Today’s topic is “Finding The One”. I wish this post was around when I was dating, it would have saved me a lot of stress! 😉
I hope that this post helps you resolve doubts and know if you’re relationship is on the right track. But most importantly, I hope it helps you make dating and relationship decisions you feel peaceful about!
1- How do I know if I’m settling or being too picky?
It’s important to have expectations! But having too rigid of expectations can get you into trouble. Don’t end it because they don’t check every box. Really, think about it, do YOU check every box?
Here are some realistic and unrealistic expectations that will help you in finding the one. You can gauge whether your expectations are too rigid or too flexible.
- I will feel physically, emotionally, and intellectually attracted to them
- We will love spending time together, but support each other’s family relationships and friendships
- We will have a strong friendship
- We will be honest and communicate openly
- We will have disagreements and arguments, but we will commit to work through them
- My family may or may not like them. I will listen to their concerns, but ultimately, I decide if they’re who I want to spend the rest of my life with
- We will be respectful and loving towards each other
- We will love each other’s true selves while also committing to help each other improve
- We will share core values
- They will not have any of my deal-breakers
Everyone wants the perfect partner, but few people want to be the perfect partner.
After reading this list of realistic expectations, I suggest making a personal list for finding “the one” and ask yourself, “What can I do to work on these qualities in myself?”
- They will look like XYZ, make X amount of money, and have a degree in X
- They will drop everything for me, spend all their time with me, etc.
- I’ll never stop feeling butterflies around them
- They will always know what I want without me having to ask for it
- We will agree on everything
- We will never fight and always be happy when we’re together
- My family will adore them as much as I do
- I will not have to compromise; they will be the one to apologize first
- They will always know what to say and do
- They will love my family as much as I love my family
- I will not have any doubts
- They will become a better person/be nicer to me once we get married
This list is not all-inclusive. If you would add anything to either list, let me know in the comments!
2- How do I know if I’m jumping in too fast or taking it too slow?
Research shows that the happiest, most successful married couples date for an average of 18-24 months before getting married, but there are ALWAYS exceptions, you are not a statistic!
There is no perfect formula. What this research really tells us is that couples who get to know each other deeply before committing to marriage are more successful than those who don’t take the time to do so.
It also tells us that couples who continue to put off marriage or wait until it’s convenient are generally less successful than couples who prioritize and invest in their committed life together.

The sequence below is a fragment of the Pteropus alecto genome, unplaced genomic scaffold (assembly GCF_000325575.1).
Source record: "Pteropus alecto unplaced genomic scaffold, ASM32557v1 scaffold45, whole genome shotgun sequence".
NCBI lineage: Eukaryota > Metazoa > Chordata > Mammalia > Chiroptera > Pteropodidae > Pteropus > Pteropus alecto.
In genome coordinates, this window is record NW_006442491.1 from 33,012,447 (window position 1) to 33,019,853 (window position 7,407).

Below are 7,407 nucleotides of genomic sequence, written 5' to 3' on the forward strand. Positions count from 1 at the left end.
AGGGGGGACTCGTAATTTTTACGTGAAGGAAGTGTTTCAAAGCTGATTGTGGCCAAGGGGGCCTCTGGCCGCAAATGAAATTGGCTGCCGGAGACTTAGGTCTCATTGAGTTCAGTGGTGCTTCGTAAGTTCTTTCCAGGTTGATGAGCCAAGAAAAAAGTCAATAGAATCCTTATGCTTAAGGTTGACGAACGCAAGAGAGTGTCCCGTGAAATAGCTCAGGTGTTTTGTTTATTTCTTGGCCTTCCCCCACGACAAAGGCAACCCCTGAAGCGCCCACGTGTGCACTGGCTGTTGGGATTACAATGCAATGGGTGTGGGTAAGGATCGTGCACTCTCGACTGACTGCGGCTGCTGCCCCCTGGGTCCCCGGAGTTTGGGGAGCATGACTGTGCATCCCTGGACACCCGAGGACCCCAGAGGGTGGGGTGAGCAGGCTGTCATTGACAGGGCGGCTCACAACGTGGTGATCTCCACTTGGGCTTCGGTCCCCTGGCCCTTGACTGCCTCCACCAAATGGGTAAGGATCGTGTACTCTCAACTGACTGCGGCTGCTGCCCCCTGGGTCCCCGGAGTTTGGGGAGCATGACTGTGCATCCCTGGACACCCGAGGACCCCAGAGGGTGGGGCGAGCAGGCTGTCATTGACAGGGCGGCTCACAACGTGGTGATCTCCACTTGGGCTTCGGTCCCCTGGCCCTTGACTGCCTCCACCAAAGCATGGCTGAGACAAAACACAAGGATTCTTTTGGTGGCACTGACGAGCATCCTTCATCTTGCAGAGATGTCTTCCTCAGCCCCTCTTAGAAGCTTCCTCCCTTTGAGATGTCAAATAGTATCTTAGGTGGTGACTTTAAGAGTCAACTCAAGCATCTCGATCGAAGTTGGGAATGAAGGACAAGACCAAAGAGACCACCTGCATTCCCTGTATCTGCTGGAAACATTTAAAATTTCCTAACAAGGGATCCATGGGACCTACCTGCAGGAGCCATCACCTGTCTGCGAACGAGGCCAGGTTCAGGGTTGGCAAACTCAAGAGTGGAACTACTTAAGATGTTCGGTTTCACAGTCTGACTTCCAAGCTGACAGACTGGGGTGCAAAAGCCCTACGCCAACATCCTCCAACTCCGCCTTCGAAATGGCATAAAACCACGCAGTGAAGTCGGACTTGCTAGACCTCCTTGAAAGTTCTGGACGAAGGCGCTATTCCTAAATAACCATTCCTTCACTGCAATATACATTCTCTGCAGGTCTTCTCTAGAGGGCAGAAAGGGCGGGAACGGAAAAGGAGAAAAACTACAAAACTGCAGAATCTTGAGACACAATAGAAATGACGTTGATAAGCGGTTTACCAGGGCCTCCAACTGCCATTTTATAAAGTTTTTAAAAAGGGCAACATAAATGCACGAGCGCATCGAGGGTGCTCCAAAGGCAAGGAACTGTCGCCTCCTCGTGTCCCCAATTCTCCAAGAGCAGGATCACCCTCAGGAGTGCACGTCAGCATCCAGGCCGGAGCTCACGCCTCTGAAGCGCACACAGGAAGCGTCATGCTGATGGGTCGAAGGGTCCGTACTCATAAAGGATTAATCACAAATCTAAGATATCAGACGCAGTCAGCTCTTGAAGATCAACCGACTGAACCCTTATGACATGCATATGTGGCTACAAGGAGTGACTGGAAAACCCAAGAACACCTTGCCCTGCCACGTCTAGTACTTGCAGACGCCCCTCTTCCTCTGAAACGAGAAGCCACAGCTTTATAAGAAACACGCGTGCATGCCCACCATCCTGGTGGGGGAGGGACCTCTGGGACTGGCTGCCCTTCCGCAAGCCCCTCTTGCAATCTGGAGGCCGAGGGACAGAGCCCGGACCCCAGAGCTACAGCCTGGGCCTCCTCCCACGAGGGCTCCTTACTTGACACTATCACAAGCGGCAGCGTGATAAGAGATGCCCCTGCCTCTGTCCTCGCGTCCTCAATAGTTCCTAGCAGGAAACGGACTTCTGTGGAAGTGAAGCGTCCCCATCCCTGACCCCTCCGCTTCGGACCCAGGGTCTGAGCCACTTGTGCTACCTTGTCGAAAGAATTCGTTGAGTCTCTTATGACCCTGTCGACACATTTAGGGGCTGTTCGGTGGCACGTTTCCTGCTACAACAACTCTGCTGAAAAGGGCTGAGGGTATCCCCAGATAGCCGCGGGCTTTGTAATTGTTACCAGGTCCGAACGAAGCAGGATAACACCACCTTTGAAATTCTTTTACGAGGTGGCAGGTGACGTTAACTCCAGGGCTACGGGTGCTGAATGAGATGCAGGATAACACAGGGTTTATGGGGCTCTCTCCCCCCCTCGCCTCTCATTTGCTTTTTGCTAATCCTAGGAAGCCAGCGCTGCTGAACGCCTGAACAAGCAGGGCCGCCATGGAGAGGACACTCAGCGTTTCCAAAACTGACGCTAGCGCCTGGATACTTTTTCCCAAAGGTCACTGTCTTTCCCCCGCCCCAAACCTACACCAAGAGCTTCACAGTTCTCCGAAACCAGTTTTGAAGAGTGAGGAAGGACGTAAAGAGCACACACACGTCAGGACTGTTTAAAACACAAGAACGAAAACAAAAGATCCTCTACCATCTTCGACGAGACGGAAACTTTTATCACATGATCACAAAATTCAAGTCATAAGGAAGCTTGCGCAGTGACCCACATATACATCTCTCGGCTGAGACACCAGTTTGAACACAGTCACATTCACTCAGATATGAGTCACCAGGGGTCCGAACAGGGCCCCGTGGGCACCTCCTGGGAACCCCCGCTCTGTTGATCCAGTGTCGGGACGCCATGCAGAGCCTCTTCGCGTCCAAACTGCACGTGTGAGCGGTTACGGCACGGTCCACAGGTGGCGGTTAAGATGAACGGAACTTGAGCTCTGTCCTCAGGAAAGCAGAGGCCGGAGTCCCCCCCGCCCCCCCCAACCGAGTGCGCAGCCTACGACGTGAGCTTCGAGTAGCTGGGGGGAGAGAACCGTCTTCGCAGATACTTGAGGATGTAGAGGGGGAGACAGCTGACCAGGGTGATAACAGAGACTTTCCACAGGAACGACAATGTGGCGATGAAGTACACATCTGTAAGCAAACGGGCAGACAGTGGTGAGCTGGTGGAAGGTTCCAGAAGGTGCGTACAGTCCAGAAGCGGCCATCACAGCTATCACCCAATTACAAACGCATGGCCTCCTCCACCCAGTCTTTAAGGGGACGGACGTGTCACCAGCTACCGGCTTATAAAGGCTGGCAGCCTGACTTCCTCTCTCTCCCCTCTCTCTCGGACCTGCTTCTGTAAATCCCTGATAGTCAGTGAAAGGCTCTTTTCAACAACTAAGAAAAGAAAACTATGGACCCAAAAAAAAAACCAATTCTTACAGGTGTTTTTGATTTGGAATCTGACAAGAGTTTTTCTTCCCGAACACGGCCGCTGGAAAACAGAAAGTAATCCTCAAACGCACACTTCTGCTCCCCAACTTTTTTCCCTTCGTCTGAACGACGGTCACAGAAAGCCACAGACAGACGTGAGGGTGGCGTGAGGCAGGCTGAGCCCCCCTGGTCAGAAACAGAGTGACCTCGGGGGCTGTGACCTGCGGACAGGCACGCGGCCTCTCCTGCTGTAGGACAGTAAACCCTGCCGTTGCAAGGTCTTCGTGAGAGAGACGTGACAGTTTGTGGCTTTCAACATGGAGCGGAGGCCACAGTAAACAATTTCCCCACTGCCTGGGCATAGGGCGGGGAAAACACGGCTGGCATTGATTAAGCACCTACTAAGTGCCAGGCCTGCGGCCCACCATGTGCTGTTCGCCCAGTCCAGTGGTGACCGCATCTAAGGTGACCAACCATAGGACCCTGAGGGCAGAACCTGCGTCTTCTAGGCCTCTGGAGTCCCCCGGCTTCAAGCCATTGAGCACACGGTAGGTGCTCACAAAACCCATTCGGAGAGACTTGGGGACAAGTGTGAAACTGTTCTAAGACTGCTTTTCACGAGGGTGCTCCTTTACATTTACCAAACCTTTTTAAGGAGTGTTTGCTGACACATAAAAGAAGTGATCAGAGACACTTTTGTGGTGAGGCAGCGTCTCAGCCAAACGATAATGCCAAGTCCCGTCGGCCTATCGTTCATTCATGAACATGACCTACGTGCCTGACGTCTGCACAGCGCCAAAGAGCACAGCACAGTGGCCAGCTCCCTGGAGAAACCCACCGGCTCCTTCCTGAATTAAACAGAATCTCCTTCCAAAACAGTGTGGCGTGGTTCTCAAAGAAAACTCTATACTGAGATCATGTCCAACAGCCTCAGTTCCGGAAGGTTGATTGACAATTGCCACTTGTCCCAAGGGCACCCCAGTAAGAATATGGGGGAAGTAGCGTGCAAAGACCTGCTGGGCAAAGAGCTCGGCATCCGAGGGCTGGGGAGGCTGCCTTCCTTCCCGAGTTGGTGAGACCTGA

If you feel like you’re taking it too slow:
Think about what might be going on below the surface (fears, insecurities) that influence you to put commitment or marriage off, or keep you in an on again off again relationship.
If you’re worried about jumping in too fast:
That’s totally normal! You’re dating based on consideration rather than impulse. Doubts are a healthy sign of maturity, but so is commitment.
Think about why you’re rushing.
Do you think marriage will fix your problems or make your baggage and insecurities go away? (Btw, it won’t). Are you rushing in fear that they will lose interest, or because you feel pressure from others?
If you’re still in that stage where you think you’ll never fight, it’s too early. Marriage is not conflict free. You should know how your partner acts when they’re upset, sad, angry, or disagrees with you.
The questions in Answer #3 might help you learn more about each other’s communication and conflict management styles.
If you love being together, know each other deeply, have discussed important topics (like in Answer #3) and worked through differences together, and are still both committed to committing to each other, then you’re probably not rushing. Just because the time frame is shorter than what you’ve been told is “normal”, doesn’t mean you’re not ready!
It’s good to have some things figured out, but you don’t need a 20-year plan and every life experience under your belt before you commit.
3- What questions should my partner and I talk about to make sure we’re a good fit?
Finding the one takes a lot of talking! When deciding whether or not to commit, really get to know each other.
If you’re serious about your relationship, virtually no topic should be off limits! Talk about everything. Seriously, everything!
This does not need to happen in one conversation. Ideally, you should discuss these things on a regular basis, over time.
Many couples don’t discuss their “deal breakers” (like having kids) before marriage and struggle with it for the rest of time. Make sure you’re on the same page about those deal breaking topics before getting married.